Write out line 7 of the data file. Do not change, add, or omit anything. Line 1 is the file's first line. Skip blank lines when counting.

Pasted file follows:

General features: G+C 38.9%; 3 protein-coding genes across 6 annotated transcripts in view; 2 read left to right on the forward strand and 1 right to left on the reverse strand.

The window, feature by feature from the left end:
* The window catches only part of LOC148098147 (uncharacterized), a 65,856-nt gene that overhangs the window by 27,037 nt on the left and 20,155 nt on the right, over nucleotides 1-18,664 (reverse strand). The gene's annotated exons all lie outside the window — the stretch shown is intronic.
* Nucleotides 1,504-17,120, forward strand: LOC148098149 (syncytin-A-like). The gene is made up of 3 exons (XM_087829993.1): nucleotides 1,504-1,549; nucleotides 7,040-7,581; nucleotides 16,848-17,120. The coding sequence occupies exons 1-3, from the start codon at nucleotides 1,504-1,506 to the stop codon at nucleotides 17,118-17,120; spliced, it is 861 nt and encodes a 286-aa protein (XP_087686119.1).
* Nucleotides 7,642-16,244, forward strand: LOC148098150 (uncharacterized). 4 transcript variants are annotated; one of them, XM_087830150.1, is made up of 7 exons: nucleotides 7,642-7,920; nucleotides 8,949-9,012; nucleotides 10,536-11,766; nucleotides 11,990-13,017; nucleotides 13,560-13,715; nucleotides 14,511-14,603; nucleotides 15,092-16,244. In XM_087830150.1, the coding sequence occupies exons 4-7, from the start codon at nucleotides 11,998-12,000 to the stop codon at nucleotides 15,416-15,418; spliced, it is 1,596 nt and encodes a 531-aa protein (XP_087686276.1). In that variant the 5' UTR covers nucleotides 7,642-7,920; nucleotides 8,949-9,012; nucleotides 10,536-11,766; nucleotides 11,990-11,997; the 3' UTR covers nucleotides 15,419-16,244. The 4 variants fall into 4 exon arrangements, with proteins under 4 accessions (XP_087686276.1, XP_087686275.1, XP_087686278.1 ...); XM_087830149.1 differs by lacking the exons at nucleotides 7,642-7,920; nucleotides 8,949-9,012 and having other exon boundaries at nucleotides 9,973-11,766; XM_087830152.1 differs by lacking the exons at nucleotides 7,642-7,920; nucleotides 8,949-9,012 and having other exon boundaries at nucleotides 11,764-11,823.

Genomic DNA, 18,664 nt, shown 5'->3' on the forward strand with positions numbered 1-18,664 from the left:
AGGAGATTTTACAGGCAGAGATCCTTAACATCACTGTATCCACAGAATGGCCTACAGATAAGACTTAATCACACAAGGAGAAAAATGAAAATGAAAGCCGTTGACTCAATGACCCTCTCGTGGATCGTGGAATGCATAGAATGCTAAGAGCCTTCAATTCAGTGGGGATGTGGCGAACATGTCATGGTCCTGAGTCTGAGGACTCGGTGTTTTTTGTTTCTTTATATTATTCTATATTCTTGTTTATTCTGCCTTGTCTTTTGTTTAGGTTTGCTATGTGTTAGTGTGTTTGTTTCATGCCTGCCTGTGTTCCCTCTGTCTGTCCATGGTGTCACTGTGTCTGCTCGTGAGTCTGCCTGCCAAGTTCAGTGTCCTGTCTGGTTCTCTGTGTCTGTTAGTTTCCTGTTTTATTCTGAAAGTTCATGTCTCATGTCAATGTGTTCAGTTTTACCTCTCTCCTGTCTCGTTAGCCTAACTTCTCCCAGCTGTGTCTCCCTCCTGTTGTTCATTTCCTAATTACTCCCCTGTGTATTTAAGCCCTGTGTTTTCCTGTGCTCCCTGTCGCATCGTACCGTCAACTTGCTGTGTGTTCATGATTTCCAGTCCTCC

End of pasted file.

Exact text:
AGGAGATTTTACAGGCAGAGATCCTTAACATCACTGTATCCACAGAATGGCCTACAGATAAGACTTAATCACACAAGGAGAAAAATGAAAATGAAAGCCGTTGACTCAATGACCCTCTCGTGGATCGTGGAATGCATAGAATGCTAAGAGCCTTCAATTCAGTGGGGATGTGGCGAACATGTCATGGTCCTGAGTCTGAGGACTCGGTGTTTTTTGTTTCTTTATATTATTCTATATTCTTGTTTATTCTGCCTTGTCTTTTGTTTAGGTTTGCTATGTGTTAGTGTGTTTGTTTCATGCCTGCCTGTGTTCCCTCTGTCTGTCCATGGTGTCACTGTGTCTGCTCGTGAGTCTGCCTGCCAAGTTCAGTGTCCTGTCTGGTTCTCTGTGTCTGTTAGTTTCCTGTTTTATTCTGAAAGTTCATGTCTCATGTCAATGTGTTCAGTTTTACCTCTCTCCTGTCTCGTTAGCCTAACTTCTCCCAGCTGTGTCTCCCTCCTGTTGTTCATTTCCTAATTACTCCCCTGTGTATTTAAGCCCTGTGTTTTCCTGTGCTCCCTGTCGCATCGTACCGTCAACTTGCTGTGTGTTCATGATTTCCAGTCCTCC